Authors: Simon Sebag Montefiore
Tags: #Fiction, #Historical, #History, #Europe, #Russia & the Former Soviet Union
If your children were forced to testify against you, what terrible secrets would they reveal?
Moscow 1945. As Stalin and his courtiers celebrate victory over Hitler, shots ring out. On a nearby bridge, a teenage boy and girl lie dead.
But this is no ordinary tragedy and these are no ordinary teenagers, but the children of Russia’s most important leaders who attend the most exclusive school in Moscow.
Is it murder? A suicide pact? Or a conspiracy against the state?
Directed by Stalin himself, an investigation begins as children are arrested and forced to testify against their friends – and their parents. This terrifying witch-hunt soon unveils illicit love affairs and family secrets in a world where the smallest mistakes can be punished with death.
Simon Sebag Montefiore’s history books are world-wide bestsellers, and are published in over 40 languages.
Catherine the Great & Potemkin
was shortlisted for the Samuel Johnson, Duff Cooper, and Marsh Biography Prizes.
Stalin: The Court of the Red Tsar
won the History Book of the Year Prize at the British Book Awards.
won the Costa Biography Award (UK), the LA Times Book Prize for Biography (USA), Le Grand Prix de la Biographie Politique (France) and the Kreisky Prize for Political Literature (Austria), and is currently being developed as a tv mini-series.
Jerusalem: The Biography
won the Jewish Book of the Year Prize (USA) and was number one bestseller in the UK. He is the presenter of the BBC TV series
Jerusalem, Making of a Holy City
Rome, History of the Eternal City.
A Visiting Professor at Buckingham University and a Fellow of the Royal Society of Literature, he lives in London with his wife, the novelist Santa Montefiore, and their two children. For more information, see:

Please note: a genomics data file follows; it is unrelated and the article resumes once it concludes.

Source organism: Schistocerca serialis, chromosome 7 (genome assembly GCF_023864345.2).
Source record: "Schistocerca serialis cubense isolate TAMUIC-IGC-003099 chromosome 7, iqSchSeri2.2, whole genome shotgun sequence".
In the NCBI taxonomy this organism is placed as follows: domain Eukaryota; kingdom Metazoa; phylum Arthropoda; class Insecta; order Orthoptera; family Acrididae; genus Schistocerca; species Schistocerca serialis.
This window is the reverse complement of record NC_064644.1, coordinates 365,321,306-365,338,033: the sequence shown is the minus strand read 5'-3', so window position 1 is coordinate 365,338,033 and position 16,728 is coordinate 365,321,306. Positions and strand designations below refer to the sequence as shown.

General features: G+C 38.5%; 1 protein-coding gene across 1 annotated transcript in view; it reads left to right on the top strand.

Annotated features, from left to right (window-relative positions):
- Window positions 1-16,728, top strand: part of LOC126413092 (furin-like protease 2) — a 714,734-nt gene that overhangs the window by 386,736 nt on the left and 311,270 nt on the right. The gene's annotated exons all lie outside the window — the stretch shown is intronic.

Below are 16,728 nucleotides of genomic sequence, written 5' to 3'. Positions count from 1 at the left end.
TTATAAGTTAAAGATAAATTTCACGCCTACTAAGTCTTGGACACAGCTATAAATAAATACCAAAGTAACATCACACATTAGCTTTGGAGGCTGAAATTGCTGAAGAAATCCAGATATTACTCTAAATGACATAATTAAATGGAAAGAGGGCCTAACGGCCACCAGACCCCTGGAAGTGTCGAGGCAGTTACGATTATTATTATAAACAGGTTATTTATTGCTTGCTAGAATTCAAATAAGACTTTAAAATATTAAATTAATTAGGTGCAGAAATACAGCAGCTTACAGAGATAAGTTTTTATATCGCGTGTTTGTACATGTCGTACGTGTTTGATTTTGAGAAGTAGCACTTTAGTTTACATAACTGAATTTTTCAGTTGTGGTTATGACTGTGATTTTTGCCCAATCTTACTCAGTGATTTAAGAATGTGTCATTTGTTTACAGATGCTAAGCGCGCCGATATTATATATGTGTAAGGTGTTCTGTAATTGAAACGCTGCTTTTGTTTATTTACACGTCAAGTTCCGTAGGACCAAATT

Jerusalem: The Biography
Catherine the Great and Potemkin
Stalin: The Court of the Red Tsar
Titans of History
Not a soul knew about it and . . . probably no one would ever know. He was leading a double life: one was undisguised, plain for all to see and known to everyone who needed to know, full of conventional truths and conventional deception, identical to the lives of his friends and acquaintances; and another which went on in secret. And by some strange, possibly fortuitous chain of circumstances, everything that was important, interesting and necessary for him, where he behaved sincerely and did not deceive himself and which was the very essence of his life – that was conducted in complete secrecy.
Anton Chekhov, ‘The Lady with the Little Dog’
Major characters are underlined; historical characters are marked with an asterisk*
The Romashkin family
Constantin Romashkin, scriptwriter and poet, married to:
Sophia ‘Mouche’ Gideonovna Zeitlin, film star
, 18, their only child
Sashenka Zeitlin, Sophia’s cousin, arrested 1939, fate unknown
The Satinov family and household
Hercules (Erakle) Satinov
, Politburo member, Central Committee Secretary, Deputy Chairman of the Council of Ministers, married to:
‘Tamriko’, Tamara Satinova, English teacher at School 801
Mariko Satinova, 6, their daughter
Satinov’s sons by an earlier marriage in Georgia:
‘Vanya’, Ivan Satinov, pilot, killed 1943
David Satinov, 23, pilot
‘George’, Georgi Satinov
Marlen Satinov, 17, School Komsomol Organizer
Colonel Losha Babanava, Comrade Satinov’s chief bodyguard
Valerian Chubin, Comrade Satinov’s aide
The Dorov family
Genrikh Dorov, Chairman, Central Control Commission, and Minister of State Control, married to:
‘Dashka’, Dr Daria Dorova
, Minister of Health, cardiologist
Sergei Dorov, 20, army officer
‘Minka’, Marina Dorova
, 18, schoolfriend of Serafima
Demian Dorov, ‘the Weasel’, 17, Organizer of Young Pioneers
‘Senka’, Semyon Dorov, ‘the Little Professor’, 10
The Blagov family
‘Nikolasha’, Nikolai Blagov
Ambassador Vadim Blagov, his father, diplomat
Ludmilla Blagova, his mother
The Shako family
Rosa Shako, 18, schoolfriend of Serafima
Marshal Boris Shako, her father, Soviet Air Force Commander
Elena Shako, her mother
The Titorenko family
Vladimir Titorenko, 17
Ivan Titorenko, his father, Minister of Aircraft Production
Irina Titorenka, his mother
The Kurbsky family
, 18, a newcomer to the school
Peter Kurbsky, his father, Enemy of the People, arrested in 1938, sentenced to twenty-five years ‘without right of correspondence’
Inessa Kurbskaya, his mother